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Food business files for Chapter 7

Many Colorado businesses start with a simple vision of what the business can bring to customers. Those with novel ideas and motivation can use their know-how to turn the business into a successful venture.

However, even with the best business skills, some businesses have a tough time due to factors completely outside of their control. Issues that plague the economy, or a particular industry, may hit the business hard and cause the business to accumulate vast amounts of debt.

Under these circumstances, the business may find it necessary to file for bankruptcy. For instance, one business that was started to bring farm-grown foods directly to consumers recently had to file for Chapter 7 bankruptcy. The company had assets of $127,000, but debts of $491,600, according to its bankruptcy petition.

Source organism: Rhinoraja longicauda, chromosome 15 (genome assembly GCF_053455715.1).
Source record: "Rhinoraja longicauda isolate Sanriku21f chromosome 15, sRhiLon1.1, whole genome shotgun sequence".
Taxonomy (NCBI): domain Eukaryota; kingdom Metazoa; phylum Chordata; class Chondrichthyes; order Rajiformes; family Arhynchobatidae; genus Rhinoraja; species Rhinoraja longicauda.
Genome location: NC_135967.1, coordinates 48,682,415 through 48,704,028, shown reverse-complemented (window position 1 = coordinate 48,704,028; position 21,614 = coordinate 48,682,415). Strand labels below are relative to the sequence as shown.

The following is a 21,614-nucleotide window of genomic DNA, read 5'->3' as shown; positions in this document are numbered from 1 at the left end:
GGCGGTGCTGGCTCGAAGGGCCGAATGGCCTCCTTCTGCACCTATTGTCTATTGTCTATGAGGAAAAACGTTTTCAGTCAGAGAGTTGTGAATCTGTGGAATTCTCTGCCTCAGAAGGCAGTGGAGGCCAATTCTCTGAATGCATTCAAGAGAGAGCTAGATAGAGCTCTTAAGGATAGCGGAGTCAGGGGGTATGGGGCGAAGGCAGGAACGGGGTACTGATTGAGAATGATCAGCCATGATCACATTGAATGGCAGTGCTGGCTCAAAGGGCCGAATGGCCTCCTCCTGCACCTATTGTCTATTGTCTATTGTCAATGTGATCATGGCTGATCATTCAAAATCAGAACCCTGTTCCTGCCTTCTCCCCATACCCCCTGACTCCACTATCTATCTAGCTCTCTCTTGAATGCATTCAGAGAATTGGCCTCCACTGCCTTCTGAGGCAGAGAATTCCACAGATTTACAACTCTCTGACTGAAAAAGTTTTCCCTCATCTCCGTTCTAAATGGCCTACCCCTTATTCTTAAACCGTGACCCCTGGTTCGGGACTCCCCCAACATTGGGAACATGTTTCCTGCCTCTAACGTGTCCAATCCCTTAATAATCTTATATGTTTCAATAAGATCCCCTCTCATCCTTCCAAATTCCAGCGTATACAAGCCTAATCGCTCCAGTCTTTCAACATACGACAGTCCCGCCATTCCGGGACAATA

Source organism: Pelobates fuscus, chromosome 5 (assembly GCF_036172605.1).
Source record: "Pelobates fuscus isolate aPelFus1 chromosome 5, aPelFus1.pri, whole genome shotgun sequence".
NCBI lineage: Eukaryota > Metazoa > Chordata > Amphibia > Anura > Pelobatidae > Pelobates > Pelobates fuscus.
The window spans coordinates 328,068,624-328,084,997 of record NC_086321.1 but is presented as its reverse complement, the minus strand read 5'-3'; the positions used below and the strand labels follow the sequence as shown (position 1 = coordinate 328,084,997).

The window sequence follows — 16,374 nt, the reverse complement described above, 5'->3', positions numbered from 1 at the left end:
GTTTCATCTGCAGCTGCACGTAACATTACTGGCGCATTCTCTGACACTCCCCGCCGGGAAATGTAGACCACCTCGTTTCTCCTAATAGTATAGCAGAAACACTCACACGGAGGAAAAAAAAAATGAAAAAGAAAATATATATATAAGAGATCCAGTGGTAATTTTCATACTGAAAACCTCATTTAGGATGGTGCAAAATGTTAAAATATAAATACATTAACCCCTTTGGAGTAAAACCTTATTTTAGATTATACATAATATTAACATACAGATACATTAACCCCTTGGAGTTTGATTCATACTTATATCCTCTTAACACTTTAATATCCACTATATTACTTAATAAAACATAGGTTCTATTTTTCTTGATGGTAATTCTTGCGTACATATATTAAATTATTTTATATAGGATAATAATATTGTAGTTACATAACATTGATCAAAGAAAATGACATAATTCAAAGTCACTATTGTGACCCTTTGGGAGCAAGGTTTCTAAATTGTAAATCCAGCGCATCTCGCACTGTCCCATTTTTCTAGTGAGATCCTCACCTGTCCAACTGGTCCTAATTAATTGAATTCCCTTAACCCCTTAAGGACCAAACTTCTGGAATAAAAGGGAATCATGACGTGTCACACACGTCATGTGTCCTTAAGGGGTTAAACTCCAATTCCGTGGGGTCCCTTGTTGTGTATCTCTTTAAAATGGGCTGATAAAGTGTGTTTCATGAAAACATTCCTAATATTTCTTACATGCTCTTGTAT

Unlike other forms of bankruptcy, under Chapter 7 for businesses, the company will undergo an asset liquidation. A trustee will be appointed to manage the property and pay off creditors after the assets are liquidated.

The length of the case may turn on how many assets the company has left. For instance, if the company does not have any assets, the Chapter 7 case may only take three or four months. On the other hand, if the company still has significant assets, the trustee will need to gather the assets and sell them to distribute the proceeds. In either event, the business will receive a debt discharge at the end of the process, allowing those involved in the venture to start anew.

Source: The Wall Street Journal, "Farms' urban middleman files for Chapter 7," Jacquilne Palank, Jul. 24, 2013

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